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NEWSFLASH: My research group at Inland Norway University of Applied Sciences just hosted an enormously successful and highly interactive international research conference. One hundred and one linguists gathered to discuss learner corpus research, present papers and posters, exchange ideas and extend their professional network, chat and make new friends.
No one in our local community noticed that their city was a temporary home to so many LCR researchers, as LCRgradconf was held online. Members of my research group worked (literally) night and day to host an amazing event, with delegates in times zones ranging from UTC -11 to UTC +12 (we are UTC +2).
Although a child of the pandemic, our virtual conference was no measly second-rate option. Rather, we have chosen to embrace our hard-won knowledge from the past year and continue offering top-class, low-cost digital experiences for researchers around the globe.
Virtual conferences = sustainability and accessibility
Beyond high quality papers, poster and plenary sessions, a successful conference requires only two main ingredients:
- conference delegates and
- social/networking sessions to allow for active interaction between delegates.
Both of these are more or less ensured at ‘traditional’ conferences because conference delegates are physically removed from their everyday settings, and most conferences set up all sorts of mingling events to foster interaction.
Put 100 researchers in a room together, add drinks and finger food, and let them mingle. The result? Collaboration and networking (at least for the extroverts among them).
So…how to foster successful virtual conferences?
For research institutions:
Recognize that virtual conferences are just that: Conferences!
Allow your researchers the uninterrupted time they need to fully immerse themselves in the conference events.
Remember that these conferences are far less costly than physical ones, saving travel expenses and time (and the environment).
For organizers of virtual conferences:
Virtual conferences need to offer sessions where researchers can ‘chat’ (to use the jargon of Zoom). Conference delegates need to be activated, to do more than passively digest information during keynotes and paper presentations.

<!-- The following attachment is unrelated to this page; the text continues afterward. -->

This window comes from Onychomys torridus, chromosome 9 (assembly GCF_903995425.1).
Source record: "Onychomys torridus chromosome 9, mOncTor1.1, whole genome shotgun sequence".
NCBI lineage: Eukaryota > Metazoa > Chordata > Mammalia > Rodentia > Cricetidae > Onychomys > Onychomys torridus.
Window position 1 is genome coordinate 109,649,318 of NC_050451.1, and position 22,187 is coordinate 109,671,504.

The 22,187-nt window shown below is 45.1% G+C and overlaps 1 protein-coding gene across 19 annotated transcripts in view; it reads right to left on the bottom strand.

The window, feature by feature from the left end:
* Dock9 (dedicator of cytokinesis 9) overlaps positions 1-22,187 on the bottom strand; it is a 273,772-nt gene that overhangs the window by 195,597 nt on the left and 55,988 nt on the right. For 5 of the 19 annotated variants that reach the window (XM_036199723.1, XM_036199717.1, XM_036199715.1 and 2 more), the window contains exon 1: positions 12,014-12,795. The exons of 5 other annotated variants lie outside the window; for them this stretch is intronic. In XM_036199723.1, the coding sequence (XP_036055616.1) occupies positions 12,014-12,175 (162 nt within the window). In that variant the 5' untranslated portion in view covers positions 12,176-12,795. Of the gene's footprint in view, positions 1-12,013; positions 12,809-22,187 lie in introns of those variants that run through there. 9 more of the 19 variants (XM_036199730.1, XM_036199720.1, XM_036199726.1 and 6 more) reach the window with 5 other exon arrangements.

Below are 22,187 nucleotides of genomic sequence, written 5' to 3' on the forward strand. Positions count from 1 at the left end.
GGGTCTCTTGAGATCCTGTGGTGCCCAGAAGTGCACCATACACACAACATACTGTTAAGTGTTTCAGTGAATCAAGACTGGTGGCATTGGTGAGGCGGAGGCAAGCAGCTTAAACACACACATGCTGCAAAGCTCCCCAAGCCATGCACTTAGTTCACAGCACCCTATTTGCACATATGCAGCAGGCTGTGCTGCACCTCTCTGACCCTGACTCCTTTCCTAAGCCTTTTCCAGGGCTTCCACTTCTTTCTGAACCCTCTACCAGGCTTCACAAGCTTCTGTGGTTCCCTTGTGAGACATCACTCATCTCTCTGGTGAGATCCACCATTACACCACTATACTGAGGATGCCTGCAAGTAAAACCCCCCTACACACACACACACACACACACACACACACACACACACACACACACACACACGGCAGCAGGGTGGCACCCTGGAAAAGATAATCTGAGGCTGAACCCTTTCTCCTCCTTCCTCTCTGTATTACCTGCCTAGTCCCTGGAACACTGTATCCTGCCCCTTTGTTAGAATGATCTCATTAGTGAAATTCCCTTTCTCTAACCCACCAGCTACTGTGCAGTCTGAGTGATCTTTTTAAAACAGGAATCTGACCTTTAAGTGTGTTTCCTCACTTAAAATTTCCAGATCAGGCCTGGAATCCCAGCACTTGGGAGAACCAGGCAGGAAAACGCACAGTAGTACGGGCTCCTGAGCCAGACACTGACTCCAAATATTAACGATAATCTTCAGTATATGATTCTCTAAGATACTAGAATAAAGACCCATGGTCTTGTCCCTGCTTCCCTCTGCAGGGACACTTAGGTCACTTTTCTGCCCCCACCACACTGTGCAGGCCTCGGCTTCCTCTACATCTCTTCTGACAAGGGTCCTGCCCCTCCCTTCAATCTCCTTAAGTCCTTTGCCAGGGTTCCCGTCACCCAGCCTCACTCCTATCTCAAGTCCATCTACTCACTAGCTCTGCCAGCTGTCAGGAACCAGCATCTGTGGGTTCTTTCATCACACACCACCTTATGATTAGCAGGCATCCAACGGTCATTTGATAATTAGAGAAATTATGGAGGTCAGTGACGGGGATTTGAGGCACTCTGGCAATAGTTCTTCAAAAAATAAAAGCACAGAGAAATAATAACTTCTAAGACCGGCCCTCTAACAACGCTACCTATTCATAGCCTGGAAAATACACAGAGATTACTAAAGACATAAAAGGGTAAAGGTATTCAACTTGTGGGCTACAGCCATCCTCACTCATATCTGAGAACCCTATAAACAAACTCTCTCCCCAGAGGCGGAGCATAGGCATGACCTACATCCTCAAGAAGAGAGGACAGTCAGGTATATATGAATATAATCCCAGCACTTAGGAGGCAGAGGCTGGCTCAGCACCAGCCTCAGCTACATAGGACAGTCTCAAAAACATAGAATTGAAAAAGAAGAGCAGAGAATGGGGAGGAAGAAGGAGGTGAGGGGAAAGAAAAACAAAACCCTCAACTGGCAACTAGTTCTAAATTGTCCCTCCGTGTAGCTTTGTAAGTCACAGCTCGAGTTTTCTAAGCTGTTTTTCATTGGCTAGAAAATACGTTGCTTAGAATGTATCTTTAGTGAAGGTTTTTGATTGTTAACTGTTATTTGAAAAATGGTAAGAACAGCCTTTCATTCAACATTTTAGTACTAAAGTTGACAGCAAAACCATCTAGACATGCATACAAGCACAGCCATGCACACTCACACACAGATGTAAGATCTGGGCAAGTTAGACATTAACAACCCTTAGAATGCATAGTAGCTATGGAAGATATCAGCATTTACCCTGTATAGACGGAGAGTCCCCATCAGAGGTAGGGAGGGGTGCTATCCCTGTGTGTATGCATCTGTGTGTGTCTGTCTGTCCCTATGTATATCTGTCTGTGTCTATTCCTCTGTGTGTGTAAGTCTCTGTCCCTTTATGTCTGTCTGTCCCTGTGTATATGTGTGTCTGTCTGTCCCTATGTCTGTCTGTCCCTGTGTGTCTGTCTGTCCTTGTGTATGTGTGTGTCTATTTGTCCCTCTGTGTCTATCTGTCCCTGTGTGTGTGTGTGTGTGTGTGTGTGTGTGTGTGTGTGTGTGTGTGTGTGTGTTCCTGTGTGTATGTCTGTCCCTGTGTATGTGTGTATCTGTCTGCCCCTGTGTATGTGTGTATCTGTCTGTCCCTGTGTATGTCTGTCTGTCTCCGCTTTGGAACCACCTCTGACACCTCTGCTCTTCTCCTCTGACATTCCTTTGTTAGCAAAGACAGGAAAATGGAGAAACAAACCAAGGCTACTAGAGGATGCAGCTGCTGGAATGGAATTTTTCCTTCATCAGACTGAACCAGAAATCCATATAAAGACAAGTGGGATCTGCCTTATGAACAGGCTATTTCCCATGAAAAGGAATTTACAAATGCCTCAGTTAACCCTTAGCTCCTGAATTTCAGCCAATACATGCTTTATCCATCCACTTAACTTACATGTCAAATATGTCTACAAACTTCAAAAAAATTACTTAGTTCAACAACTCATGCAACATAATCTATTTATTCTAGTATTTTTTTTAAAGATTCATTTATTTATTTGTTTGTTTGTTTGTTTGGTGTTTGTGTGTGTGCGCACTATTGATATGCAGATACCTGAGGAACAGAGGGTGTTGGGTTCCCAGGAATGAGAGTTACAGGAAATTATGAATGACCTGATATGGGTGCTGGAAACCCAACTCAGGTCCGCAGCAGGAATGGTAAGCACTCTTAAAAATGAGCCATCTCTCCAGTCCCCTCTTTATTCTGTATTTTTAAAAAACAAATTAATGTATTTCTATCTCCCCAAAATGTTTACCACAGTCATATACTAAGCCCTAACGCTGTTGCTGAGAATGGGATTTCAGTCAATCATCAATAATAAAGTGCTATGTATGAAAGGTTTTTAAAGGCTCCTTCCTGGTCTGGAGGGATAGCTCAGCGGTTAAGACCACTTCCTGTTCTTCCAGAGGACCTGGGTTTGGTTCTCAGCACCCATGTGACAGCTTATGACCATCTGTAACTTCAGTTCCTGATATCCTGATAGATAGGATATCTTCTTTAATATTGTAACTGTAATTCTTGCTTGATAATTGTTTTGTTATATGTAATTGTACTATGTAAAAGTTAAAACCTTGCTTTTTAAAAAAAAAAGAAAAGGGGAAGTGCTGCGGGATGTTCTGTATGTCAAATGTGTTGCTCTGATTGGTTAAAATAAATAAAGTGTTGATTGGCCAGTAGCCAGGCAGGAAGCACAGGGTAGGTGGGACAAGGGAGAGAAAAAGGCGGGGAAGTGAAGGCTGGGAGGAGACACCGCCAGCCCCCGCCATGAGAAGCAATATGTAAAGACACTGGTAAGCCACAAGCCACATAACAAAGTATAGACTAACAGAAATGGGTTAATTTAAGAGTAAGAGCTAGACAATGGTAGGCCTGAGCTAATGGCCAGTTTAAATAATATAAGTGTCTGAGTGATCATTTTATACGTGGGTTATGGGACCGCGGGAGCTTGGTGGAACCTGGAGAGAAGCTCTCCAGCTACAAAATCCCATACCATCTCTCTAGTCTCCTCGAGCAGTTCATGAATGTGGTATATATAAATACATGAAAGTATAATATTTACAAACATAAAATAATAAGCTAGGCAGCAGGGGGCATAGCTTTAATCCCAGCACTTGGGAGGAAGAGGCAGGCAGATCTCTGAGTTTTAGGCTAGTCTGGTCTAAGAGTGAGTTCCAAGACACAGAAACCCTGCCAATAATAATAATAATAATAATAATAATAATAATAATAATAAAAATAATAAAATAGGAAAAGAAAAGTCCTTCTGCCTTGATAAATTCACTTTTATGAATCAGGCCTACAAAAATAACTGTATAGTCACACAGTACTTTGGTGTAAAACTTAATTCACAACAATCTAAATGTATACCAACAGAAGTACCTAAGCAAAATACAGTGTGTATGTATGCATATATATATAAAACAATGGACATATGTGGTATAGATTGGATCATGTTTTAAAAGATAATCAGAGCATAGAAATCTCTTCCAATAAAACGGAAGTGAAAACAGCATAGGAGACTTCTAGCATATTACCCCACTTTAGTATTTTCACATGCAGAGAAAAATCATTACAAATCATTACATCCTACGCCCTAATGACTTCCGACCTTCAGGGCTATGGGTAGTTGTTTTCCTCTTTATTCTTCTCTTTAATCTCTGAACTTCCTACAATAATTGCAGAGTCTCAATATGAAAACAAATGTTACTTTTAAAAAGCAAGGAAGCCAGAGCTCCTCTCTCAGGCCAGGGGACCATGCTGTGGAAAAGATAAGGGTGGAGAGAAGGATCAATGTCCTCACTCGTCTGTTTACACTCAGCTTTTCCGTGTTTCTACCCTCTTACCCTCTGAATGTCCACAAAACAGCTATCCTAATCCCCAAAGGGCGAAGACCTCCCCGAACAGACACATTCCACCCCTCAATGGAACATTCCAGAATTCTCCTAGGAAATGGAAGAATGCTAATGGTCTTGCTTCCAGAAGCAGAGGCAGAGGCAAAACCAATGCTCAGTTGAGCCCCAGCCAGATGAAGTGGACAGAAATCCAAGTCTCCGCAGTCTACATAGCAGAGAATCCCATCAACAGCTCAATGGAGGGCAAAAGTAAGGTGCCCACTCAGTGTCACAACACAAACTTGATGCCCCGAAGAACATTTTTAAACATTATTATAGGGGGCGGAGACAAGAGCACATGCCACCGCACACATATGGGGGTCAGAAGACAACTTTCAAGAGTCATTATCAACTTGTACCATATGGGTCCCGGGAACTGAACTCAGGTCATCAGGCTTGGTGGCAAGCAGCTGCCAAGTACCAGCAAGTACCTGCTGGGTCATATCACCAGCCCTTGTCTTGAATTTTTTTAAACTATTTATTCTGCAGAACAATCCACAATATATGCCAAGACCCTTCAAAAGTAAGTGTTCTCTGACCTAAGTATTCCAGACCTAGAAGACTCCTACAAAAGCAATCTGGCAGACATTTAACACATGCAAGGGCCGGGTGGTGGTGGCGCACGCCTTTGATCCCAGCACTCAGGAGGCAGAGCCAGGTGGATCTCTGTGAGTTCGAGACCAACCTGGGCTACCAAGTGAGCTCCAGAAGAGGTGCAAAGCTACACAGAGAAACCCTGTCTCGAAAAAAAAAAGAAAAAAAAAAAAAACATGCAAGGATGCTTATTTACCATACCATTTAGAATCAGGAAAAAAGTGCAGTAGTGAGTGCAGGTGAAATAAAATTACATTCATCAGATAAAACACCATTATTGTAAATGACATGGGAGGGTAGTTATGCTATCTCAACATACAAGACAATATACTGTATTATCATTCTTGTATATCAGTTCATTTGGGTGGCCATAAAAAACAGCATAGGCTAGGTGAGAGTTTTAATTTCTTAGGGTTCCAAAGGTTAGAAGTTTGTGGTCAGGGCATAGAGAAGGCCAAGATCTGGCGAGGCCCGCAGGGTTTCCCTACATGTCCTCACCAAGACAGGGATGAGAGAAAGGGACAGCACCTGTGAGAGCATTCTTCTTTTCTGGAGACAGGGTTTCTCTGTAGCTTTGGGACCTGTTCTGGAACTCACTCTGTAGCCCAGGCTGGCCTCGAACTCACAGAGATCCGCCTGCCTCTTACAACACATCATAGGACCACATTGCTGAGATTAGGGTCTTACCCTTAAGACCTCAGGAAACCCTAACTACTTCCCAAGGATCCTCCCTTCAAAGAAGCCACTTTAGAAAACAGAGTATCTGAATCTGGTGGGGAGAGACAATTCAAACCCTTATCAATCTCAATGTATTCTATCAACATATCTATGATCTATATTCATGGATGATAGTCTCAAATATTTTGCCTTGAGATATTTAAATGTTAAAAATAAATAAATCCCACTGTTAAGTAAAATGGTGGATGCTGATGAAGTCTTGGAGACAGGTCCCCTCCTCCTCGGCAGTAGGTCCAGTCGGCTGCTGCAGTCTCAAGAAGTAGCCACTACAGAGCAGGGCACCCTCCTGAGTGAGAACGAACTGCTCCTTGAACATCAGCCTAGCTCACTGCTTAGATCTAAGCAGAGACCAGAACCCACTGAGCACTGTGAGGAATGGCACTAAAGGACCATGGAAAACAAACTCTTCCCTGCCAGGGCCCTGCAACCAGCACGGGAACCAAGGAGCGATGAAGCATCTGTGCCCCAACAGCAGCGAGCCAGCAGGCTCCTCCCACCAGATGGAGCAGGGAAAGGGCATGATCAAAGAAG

Here are some suggestions that work:
- Keep a Reception room continuously open and staffed: a room delegates may join at any time. Although you never know who will find here, you do know that SOMEONE will always be there to chat (with their camera on 🙂 ) For LCRgradconf, delegates entered our Reception room when they clicked on the Zoom join link.
- Offer ‘continuing the conversation’ chat sessions after plenary talks. At ‘traditional’ physical conferences, a plenary talk often consists of a 45-minute addresse followed by 15 minutes of Q&As, before everyone moves on to next point on the progam. The virtual conference format easily allows us to offer an optional & extended chat: people can ‘sneak out’ after the main session if they choose or stick around & talk more with the keynote speaker and other delegates.
- Offer themed chat sessions, kicked off by a selected scholar to get the conversation rolling. For example, LCRgradconf offered a chat session on the theme of work/life balance and another on the theme of using social media for academic purposes — both introduced by members of the LCR community who were known to be particularly engaged with these topics.
- Offer ‘meet the expert’ sessions, giving delegates to chat with senior researchers in the field, including the conference’s keynote speakers.
- Don’t forget Quiz night (or morning or afternoon, depending on time zone). Divide the delegates into random teams and let them at it! Try out the LCRgradconf quiz here, with the answer key here!)
- Set up extra rooms for impromptu meetings between delegates: virtual meeting rooms. Delegates can then arrange meetings themselves & have somewhere to talk.
- Encourage delegates to actively use the written chat function of Zoom, to send questions and comments either to selected individual delegates, or to everyone present. Take advantage of both the spoken and written interaction that virtual conferences allow for!
Do we have all the answers? Nope. This is just the start of a long conversation!
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